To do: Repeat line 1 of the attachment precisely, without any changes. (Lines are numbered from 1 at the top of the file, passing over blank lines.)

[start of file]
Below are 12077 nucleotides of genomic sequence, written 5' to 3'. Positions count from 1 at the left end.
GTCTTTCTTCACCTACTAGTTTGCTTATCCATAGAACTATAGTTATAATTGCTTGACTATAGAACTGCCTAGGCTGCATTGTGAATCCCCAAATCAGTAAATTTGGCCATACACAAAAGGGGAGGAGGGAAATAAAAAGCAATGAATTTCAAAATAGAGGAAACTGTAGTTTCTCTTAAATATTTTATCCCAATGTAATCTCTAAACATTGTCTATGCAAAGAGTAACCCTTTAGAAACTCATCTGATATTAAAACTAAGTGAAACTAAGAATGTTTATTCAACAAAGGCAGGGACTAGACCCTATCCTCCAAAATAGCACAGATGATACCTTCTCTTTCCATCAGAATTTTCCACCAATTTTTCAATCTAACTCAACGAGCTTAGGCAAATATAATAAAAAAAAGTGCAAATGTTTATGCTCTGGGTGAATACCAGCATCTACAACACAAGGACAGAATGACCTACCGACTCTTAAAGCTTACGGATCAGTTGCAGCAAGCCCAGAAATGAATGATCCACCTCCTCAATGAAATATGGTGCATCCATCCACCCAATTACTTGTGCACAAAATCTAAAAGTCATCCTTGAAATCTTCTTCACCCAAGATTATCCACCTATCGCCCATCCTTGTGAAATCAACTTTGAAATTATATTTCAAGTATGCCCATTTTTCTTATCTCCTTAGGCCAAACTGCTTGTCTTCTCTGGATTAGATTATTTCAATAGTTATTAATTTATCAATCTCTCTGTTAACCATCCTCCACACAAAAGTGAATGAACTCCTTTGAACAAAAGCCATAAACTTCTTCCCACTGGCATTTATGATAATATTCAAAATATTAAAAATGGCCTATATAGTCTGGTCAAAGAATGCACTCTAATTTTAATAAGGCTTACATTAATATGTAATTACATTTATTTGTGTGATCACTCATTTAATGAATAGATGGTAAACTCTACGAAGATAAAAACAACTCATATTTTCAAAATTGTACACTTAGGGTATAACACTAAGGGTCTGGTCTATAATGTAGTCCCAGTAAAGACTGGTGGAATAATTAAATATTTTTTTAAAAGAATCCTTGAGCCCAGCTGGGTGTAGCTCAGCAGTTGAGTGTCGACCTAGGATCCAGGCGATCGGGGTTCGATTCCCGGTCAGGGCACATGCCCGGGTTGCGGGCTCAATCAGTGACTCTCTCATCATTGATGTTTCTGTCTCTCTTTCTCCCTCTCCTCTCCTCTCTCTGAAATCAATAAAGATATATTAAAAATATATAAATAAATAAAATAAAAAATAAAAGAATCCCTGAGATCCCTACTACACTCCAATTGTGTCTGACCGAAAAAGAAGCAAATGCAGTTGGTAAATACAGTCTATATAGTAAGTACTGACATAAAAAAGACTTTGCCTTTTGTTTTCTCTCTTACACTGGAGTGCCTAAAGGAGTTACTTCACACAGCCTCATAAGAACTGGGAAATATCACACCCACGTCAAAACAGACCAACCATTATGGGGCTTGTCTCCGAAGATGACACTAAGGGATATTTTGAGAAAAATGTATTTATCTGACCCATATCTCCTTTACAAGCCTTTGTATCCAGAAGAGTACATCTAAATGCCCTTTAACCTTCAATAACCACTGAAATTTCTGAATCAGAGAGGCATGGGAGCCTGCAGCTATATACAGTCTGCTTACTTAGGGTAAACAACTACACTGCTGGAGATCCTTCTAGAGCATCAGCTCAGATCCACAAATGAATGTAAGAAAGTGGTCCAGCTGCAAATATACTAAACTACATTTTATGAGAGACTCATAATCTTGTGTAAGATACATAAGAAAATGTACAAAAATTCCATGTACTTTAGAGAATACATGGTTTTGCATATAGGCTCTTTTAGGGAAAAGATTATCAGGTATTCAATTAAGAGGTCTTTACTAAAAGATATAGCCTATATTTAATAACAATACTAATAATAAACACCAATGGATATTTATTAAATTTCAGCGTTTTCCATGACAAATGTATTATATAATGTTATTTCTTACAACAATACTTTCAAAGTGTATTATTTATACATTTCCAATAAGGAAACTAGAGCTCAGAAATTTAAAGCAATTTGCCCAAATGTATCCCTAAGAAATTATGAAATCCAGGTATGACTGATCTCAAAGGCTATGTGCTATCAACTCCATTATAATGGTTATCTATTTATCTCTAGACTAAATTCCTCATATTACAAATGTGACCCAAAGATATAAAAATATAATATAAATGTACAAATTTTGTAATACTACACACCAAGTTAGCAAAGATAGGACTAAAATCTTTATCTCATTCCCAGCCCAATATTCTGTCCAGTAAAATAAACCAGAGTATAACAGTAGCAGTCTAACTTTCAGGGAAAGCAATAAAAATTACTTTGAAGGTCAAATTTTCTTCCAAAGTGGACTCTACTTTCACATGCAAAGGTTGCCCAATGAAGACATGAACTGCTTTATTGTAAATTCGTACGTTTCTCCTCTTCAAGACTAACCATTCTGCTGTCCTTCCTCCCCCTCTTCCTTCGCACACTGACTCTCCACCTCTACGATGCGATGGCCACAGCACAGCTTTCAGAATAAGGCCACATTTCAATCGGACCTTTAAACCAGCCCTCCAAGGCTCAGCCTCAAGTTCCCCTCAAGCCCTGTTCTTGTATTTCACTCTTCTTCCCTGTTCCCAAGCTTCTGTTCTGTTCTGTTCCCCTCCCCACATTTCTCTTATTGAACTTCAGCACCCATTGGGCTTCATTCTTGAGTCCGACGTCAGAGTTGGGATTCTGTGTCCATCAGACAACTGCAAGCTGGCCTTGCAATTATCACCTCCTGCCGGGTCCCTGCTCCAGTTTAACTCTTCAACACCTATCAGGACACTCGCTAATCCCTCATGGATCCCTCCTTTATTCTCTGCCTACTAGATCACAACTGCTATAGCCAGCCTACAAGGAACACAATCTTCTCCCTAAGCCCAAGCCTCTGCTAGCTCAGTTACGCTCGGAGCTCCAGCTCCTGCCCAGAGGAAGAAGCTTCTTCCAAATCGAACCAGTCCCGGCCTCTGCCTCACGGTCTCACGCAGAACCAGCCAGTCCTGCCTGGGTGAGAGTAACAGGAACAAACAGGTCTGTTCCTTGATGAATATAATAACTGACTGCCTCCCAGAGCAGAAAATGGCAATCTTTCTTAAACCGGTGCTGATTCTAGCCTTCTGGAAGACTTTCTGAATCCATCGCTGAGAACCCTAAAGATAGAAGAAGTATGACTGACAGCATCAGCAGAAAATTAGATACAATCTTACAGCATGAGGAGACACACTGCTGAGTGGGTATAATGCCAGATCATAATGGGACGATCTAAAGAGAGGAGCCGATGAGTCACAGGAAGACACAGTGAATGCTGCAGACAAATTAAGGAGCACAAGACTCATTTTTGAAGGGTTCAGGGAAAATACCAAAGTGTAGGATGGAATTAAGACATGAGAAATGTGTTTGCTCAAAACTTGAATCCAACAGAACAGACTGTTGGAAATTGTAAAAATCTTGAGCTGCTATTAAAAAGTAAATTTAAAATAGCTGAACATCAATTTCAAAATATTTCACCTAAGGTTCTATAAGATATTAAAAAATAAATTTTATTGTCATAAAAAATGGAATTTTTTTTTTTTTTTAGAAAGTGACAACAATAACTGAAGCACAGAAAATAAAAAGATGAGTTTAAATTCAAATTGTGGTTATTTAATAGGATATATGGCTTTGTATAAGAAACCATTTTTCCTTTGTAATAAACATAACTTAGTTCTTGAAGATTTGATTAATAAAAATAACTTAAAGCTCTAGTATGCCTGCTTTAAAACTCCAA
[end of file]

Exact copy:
Below are 12077 nucleotides of genomic sequence, written 5' to 3'. Positions count from 1 at the left end.